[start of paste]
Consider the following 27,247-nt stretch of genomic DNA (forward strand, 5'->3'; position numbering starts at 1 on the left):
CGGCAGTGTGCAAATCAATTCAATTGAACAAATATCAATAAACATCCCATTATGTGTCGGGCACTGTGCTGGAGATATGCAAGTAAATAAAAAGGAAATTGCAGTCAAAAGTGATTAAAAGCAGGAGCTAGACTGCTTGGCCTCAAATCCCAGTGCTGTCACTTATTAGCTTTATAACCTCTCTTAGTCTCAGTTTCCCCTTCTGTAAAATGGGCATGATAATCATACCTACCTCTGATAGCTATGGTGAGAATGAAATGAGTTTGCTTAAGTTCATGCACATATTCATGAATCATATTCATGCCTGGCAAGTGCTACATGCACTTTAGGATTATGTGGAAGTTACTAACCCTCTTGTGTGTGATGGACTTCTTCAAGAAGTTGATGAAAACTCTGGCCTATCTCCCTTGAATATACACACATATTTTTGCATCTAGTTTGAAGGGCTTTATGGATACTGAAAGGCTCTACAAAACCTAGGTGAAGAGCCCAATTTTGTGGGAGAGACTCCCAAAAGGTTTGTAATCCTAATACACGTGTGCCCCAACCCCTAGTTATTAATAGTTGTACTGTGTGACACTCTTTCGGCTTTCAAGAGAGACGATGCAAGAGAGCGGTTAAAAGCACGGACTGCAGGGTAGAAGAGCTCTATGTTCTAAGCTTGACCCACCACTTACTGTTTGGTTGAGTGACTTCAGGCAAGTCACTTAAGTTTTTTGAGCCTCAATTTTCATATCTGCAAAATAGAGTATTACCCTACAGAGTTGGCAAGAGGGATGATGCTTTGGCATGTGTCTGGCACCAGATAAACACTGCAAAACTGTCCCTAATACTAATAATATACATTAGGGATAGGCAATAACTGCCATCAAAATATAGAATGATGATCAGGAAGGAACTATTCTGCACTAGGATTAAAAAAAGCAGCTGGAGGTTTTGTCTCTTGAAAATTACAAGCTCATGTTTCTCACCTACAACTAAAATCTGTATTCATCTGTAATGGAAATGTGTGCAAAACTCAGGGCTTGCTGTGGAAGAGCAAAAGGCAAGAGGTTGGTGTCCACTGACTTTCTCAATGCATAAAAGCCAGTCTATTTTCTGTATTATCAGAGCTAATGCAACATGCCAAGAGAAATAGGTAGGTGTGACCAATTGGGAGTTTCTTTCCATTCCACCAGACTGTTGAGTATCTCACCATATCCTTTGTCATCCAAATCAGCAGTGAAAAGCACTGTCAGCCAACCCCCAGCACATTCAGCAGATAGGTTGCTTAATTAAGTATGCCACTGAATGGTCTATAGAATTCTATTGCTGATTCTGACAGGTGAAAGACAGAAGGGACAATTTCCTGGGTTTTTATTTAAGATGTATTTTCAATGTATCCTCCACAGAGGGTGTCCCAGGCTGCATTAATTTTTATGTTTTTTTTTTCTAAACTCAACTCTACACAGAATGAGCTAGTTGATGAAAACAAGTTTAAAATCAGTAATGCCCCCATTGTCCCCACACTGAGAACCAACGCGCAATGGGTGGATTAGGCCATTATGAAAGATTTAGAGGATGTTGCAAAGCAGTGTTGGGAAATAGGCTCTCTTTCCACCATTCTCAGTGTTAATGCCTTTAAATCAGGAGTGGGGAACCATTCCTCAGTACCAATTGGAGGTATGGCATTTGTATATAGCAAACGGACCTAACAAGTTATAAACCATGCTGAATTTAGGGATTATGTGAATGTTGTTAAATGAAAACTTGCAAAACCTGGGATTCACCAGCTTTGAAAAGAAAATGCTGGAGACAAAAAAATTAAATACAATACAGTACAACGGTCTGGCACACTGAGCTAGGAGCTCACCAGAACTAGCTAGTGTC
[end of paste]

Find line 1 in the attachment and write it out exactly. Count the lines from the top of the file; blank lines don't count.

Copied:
Consider the following 27,247-nt stretch of genomic DNA (forward strand, 5'->3'; position numbering starts at 1 on the left):